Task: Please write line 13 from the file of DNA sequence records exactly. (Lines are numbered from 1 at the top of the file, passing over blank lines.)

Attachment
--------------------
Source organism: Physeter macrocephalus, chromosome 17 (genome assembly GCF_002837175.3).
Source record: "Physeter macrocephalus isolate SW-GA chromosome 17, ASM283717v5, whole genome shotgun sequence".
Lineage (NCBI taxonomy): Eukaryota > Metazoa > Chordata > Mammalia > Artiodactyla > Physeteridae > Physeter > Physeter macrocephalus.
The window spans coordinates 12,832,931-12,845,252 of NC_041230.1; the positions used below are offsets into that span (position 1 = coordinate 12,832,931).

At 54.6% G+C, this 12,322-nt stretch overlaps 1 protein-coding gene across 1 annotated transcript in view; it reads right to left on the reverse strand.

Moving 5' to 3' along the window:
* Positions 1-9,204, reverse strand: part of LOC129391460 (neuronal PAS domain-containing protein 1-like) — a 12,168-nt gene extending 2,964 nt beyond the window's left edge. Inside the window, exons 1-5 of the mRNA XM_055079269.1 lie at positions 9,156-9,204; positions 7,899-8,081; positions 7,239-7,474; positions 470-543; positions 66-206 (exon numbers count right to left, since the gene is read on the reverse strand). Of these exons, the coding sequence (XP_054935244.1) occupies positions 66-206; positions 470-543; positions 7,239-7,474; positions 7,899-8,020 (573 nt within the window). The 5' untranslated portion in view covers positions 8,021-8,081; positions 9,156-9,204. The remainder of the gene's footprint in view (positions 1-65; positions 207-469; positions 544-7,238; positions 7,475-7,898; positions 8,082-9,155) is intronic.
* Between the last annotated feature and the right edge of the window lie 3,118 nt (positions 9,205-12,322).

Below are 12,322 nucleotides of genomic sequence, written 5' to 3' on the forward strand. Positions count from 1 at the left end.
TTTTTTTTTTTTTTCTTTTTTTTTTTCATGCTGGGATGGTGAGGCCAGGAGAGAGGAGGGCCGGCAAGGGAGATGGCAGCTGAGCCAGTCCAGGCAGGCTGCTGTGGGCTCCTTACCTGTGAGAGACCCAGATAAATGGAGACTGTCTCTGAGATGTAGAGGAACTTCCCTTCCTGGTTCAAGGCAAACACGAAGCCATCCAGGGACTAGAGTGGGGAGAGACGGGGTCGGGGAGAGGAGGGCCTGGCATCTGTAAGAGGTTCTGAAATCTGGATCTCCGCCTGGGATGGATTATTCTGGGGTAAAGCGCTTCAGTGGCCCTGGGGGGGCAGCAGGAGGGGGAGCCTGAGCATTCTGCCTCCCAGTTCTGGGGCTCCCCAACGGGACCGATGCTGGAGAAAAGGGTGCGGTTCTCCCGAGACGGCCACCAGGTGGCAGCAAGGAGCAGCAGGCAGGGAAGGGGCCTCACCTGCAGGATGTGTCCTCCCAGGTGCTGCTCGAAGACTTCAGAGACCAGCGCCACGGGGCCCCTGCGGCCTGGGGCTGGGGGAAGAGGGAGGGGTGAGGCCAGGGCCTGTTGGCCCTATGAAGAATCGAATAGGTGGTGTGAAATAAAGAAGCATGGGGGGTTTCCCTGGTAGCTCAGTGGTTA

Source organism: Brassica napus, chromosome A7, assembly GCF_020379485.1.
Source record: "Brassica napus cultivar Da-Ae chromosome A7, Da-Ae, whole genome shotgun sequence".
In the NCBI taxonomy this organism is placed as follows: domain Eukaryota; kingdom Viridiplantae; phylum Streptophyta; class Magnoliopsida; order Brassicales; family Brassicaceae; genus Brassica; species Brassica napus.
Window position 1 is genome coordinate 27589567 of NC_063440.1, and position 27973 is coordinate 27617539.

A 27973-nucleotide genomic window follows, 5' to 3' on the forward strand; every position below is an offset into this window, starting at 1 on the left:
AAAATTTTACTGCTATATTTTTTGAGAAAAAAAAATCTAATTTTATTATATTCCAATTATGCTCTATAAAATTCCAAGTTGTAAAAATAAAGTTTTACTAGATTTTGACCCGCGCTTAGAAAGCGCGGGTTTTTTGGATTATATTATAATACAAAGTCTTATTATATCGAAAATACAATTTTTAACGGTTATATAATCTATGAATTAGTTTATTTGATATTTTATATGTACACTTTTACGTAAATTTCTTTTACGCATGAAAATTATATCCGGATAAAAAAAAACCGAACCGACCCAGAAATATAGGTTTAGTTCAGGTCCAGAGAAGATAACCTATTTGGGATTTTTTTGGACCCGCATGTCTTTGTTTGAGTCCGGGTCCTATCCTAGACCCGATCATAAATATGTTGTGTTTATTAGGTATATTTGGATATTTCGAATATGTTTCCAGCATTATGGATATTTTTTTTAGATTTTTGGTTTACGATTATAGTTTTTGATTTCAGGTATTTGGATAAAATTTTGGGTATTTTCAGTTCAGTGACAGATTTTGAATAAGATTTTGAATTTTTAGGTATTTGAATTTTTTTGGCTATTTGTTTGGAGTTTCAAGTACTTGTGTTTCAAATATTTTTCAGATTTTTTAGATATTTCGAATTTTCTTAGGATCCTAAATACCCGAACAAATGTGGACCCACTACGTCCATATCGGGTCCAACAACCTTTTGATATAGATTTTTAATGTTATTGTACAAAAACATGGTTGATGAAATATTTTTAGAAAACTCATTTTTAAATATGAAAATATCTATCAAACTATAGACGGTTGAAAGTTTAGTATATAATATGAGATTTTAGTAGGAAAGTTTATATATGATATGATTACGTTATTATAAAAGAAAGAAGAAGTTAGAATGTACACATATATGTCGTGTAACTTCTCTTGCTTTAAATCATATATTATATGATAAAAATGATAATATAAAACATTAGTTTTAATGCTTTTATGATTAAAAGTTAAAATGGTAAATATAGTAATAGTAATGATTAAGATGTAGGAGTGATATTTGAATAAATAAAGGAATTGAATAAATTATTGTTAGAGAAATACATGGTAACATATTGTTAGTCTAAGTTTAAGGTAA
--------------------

In the NCBI taxonomy this organism is placed as follows: domain Eukaryota; kingdom Viridiplantae; phylum Streptophyta; class Magnoliopsida; order Brassicales; family Brassicaceae; genus Brassica; species Brassica napus.